fbpx

Our Sports Medicine Expert’s Best Advice for Runners

Spring welcomes runners back to the outdoors this time of year. Whether it’s your first 5K or your 8th marathon, injury prevention is a top priority for all runners. Dr. Brett Martindale, Sports Medicine Specialist at our Professional Center South has some advice that’ll keep your stride strong all season long.

What types of injuries do you see most in runners?

One of the most common injuries I see is pain in the front of the knee, around the area of the knee.  This is commonly called runner’s knee, patellofemoral syndrome, or patellar maltracking.  Runner’s knee is often due to irritation of the back side of the patella during movement of the knee, which can start causing pain over time.

Other issues I see are pain on the outside of the knee, often due to a problem with the IT band, or pain in the shin bone, such as shin splints.  All of these issues are potentially related to improper mechanics, increasing intensity too quickly, or on occasion, improper footwear.

What’s some bad advice for training?

The worst advice about running, or any physical activity, is going too hard, too fast, for too long, too soon. Our bodies are wonderful and adapting to the stresses that we subject them to, but it takes longer than we would usually like.  So people need to start slow, with light intensity, and not for too long, and get adequate rest between workouts. Gradually increasing the intensity over time is what helps increase her body’s fitness and adaptation to exercise.

The worst advice while preparing for a race is not allowing enough time before the race to prepare for it.

What is some good advice?

DSC_0352

The best advice would be to start preparing for race well in advance of the race, usually several months. This allows time to gradually increase the intensity of exercises in preparation, and if there is an injury that comes up, there’s often more time to address the problem before the race.

Can certain foods or supplements give runners an edge?

There is a lot of debate surrounding the best diet for endurance athletes. Generally speaking, pre-exercise supplements should be rich in glucose, which is necessary for proper muscle function. Glucose should be replenished adequately about every 30-60 minutes of exercise.

IMG_4002.jpg

Recovery is usually focused more on consuming adequate protein, which are the building blocks of recovery. Overall, a healthy, balanced diet focusing on natural and unprocessed vegetables, meats, dairy, and fruits are ideal for anybody, including athletes.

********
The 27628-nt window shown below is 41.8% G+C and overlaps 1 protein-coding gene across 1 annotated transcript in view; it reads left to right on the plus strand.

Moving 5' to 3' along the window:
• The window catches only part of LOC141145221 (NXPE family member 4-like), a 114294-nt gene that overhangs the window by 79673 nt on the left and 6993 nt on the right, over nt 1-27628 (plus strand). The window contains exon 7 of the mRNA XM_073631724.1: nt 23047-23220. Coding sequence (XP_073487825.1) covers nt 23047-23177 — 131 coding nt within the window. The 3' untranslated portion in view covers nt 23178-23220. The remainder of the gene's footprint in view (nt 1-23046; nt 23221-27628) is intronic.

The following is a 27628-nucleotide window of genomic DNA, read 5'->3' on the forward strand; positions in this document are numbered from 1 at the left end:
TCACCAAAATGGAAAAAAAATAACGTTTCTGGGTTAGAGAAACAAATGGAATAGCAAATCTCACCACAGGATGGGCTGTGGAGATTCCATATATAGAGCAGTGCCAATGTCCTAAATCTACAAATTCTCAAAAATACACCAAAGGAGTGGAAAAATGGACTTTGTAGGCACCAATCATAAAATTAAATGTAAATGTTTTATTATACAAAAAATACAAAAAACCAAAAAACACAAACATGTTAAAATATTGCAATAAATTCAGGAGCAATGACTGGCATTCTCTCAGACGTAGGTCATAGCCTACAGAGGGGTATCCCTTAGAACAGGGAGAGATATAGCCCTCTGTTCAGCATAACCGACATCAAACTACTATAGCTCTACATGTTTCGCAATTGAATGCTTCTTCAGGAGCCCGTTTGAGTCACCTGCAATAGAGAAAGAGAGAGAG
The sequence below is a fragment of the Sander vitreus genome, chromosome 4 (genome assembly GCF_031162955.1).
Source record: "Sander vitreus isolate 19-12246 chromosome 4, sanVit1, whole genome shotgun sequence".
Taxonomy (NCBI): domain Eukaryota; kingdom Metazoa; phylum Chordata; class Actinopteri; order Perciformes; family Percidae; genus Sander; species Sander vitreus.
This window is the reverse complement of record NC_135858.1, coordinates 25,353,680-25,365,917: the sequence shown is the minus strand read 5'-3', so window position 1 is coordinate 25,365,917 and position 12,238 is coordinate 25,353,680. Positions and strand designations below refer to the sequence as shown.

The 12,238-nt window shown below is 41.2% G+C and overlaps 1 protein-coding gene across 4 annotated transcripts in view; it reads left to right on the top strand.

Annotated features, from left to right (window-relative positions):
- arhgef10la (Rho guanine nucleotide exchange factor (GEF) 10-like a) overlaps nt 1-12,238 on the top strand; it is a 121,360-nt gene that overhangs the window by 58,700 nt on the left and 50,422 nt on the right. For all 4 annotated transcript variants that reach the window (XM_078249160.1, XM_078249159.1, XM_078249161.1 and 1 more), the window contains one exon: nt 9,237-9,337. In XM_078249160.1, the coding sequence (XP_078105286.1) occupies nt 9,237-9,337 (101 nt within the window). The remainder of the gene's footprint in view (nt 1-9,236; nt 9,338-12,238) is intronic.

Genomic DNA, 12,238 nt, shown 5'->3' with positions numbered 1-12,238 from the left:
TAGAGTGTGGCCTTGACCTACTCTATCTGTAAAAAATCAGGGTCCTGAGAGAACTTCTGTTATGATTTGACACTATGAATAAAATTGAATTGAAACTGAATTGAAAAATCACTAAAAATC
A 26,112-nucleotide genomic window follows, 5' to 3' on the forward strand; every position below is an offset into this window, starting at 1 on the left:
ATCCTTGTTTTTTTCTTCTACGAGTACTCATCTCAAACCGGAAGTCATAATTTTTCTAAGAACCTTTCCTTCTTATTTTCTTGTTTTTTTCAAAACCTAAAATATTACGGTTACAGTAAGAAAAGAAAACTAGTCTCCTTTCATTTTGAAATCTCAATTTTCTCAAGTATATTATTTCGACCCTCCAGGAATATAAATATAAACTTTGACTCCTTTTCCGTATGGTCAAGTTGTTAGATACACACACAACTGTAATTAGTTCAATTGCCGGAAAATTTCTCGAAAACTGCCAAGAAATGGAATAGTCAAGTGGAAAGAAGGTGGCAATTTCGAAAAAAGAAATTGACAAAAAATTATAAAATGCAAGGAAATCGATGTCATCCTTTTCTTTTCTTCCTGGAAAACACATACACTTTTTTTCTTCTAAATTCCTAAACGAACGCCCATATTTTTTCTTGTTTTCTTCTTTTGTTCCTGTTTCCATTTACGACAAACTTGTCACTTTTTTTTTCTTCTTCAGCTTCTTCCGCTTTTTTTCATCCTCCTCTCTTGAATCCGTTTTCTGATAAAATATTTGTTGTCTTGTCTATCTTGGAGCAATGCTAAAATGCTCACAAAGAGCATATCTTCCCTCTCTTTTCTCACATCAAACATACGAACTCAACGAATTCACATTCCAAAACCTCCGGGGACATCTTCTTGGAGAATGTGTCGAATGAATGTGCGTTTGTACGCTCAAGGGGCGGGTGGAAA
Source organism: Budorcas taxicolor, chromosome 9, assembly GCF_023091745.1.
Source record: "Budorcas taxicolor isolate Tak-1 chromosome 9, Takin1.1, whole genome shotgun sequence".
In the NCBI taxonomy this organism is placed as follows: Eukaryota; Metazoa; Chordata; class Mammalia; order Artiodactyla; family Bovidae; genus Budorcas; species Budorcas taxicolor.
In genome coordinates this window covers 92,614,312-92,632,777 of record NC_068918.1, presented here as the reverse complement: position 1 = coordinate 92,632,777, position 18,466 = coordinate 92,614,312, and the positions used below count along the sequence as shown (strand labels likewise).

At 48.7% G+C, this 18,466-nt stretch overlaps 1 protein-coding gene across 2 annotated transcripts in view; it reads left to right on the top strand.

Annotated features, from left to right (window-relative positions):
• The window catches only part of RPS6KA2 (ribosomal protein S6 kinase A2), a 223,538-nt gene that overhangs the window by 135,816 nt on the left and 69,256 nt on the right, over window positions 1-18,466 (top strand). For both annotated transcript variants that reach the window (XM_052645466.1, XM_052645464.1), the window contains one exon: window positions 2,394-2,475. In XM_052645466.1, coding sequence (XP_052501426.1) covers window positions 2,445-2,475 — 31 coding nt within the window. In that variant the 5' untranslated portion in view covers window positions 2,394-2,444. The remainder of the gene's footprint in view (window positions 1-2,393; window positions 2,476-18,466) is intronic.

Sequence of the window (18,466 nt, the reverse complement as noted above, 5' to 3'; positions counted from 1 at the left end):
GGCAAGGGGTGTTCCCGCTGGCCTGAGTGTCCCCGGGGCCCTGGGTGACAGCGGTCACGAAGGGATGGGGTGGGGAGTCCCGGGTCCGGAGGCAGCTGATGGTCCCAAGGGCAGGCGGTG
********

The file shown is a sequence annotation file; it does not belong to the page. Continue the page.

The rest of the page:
Is stretching important?

Stretching is a very important part of exercise, but probably not in the way that most people have done it. Usually, we think of stretching before activity to limber up the joints and muscles. However, studies have failed to show increased strength in performance or a lower chance of injury from pre-exercise stretching. Some studies have even been linked to increased risk of injury!

Stretching is good, but not necessary before the run. What’s more beneficial is simply warming up the muscles with lower intensity activity before exercise. Stretching can be helpful after running, or even performed separate from the main activity to increase strength and flexibility.

How can runners recover properly and come back stronger?

IMG_3888.jpg

The rest stage of exercise is where we reap the benefits of strength and fitness, which is why it’s so important to give our bodies enough rest. Allowing for proper rest in between intense physical episodes will help you gain the maximal benefit from these programs. The same would be true for immediately after the race.

Recovery, I believe, is the most important aspect of any exercise regimen, even more important than immediate rest. The best training protocols involve a gradual increase of activity over time. Over the short-term, runners should plan shorter bouts of activity intermingled with an occasional longer or more intense run. They should also allow increased rest time after more intense activities.

  • Overall, exercise should occur usually over 5 or 6 days a week, allowing at least 1 to 2 days per week for rest.
  • The most intense training day should not occur directly before a race, but usually a few weeks in advance, with lighter activity in the week leading up to the race.
  • After the race, a slightly extended period of rest is beneficial before resuming normal exercise program. This allows for the greatest benefits of increased strength and cardiovascular fitness while avoiding overuse injuries or burnout.

Brett-Martindale-Web.jpg

Dr. Martindale treats acute sports injuries, overuse injuries, and a breadth of other conditions. He also offers rehabilitation and exercise regimens, nutrition coaching, and injury prevention protocols in his Ogden office. Schedule a visit with Dr. Martindale by calling (801) 475-3300 or request an appointment online.

«

»